The intent of the legislation is to put in place both the necessary infrastructure and traceability systems that are designed to increase the capability of a rapid response in relation to threats of disease outbreaks affecting animal health, public health, food safety and market access. The Chief Provincial Veterinarian of Alberta (CPV) is given authority to play a lead role in animal disease response.

The Act puts the onus on an owner of an animal or authorized person to advise the CPV of suspected or confirmed reportable or notifiable diseases within 24 hours. “Reportable diseases” refers to diseases that are threats to animal health, public health, food safety, and the economic interests of the animal industry. They require some type of response to control or eradicate. “Notifiable diseases” do not require control actions but are important to monitor for changes or unusual trends.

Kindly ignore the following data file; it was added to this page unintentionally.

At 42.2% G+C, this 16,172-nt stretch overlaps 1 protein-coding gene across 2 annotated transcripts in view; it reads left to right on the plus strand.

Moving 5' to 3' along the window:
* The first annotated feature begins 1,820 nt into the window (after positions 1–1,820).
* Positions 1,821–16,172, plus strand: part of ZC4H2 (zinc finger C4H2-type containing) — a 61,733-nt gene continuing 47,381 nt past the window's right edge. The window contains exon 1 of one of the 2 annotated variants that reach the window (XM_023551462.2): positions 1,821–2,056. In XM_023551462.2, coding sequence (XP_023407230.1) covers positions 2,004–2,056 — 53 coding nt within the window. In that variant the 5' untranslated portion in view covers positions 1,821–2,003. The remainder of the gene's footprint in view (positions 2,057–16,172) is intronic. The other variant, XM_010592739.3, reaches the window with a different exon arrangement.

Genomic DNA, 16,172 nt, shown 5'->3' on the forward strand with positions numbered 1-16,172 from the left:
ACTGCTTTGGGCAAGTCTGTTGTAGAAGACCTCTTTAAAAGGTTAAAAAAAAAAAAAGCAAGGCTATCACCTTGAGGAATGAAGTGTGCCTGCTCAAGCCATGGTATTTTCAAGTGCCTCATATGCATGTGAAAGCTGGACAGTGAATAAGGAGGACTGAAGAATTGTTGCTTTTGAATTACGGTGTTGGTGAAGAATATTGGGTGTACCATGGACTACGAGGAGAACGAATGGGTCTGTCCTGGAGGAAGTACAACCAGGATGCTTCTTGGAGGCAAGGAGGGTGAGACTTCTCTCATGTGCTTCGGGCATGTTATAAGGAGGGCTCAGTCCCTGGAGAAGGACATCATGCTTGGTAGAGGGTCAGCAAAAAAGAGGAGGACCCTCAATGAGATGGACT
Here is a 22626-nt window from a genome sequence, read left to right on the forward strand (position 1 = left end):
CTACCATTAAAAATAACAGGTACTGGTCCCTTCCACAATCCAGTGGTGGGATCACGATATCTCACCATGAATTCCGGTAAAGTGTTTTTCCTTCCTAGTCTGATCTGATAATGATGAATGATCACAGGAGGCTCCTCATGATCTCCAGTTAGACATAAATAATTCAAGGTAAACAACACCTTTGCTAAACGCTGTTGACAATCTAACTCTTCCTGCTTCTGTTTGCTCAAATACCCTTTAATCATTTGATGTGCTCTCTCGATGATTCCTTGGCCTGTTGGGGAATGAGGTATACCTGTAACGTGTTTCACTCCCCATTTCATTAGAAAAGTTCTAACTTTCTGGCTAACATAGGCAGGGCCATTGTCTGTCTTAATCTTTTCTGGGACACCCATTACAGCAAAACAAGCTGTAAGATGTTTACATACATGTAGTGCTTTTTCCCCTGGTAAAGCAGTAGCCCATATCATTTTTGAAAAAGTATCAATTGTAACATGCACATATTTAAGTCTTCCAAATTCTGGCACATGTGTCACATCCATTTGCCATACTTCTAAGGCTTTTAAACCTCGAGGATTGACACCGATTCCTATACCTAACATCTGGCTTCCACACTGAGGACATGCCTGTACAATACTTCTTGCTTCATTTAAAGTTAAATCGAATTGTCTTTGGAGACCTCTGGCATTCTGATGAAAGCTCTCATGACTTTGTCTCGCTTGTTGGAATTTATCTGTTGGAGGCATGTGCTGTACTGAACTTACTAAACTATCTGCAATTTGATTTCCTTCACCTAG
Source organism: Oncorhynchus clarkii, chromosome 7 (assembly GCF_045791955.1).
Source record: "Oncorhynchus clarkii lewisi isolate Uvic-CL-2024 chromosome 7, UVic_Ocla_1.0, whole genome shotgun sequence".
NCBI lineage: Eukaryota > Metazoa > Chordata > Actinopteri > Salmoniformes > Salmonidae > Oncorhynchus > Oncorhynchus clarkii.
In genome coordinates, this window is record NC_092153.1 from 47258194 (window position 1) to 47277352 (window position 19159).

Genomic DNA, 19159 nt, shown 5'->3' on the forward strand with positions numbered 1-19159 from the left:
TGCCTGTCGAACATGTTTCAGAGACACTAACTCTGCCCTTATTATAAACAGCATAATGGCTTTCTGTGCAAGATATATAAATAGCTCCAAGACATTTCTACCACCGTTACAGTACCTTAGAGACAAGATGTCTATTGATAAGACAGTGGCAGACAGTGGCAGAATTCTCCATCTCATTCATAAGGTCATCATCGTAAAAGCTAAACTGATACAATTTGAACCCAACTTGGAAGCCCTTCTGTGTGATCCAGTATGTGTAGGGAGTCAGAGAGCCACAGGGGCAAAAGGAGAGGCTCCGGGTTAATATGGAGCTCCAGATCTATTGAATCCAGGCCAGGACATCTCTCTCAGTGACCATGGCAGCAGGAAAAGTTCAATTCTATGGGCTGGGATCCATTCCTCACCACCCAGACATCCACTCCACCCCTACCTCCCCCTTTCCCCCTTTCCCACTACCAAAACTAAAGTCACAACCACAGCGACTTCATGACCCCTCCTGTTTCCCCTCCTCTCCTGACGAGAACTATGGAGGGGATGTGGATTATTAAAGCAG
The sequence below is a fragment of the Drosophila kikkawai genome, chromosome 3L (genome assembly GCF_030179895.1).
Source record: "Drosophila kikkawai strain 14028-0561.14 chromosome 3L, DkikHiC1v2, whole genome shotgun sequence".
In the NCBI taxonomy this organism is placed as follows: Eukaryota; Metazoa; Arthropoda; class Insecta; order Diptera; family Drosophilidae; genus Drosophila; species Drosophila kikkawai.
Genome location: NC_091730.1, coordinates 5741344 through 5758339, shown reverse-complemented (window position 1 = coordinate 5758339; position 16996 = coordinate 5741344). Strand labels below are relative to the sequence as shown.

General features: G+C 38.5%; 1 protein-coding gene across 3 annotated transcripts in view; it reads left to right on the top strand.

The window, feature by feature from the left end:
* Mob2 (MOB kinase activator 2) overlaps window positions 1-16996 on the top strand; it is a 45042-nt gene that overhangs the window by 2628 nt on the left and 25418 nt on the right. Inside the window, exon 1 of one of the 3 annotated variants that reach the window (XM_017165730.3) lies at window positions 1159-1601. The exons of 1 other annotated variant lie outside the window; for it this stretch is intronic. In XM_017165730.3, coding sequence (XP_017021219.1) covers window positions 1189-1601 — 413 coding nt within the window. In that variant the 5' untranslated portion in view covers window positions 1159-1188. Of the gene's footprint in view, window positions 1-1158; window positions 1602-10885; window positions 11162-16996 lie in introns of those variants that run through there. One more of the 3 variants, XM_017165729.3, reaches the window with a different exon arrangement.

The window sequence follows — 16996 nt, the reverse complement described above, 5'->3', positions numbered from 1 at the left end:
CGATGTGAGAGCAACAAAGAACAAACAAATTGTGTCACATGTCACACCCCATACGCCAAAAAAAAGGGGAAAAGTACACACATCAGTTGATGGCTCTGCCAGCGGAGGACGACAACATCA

Response mechanisms are designed to control the spread of disease through the use of a variety of strategies, including conducting inspections and surveillance, ordering treatments, implementing biosecurity measures, as well as establishing quarantines, surveillance zones and control areas. If necessary, the CPV may order the destruction of diseased animals, or animals, animal products or by-products or property that has been contaminated as a result of coming into contact with a diseased animal or a disease causing agent. Dead animals may also be exhumed and examined if suspected to have died from a reportable disease.

The Act also facilitates the licensing of lay outlets that sell production animal medicines and livestock markets and livestock assembling stations.

The Office of the Chief Provincial Veterinarian administers the Animal Health Act and its regulations. Regulatory Services Division enforces the regulations.

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Alberta Agriculture and Rural Development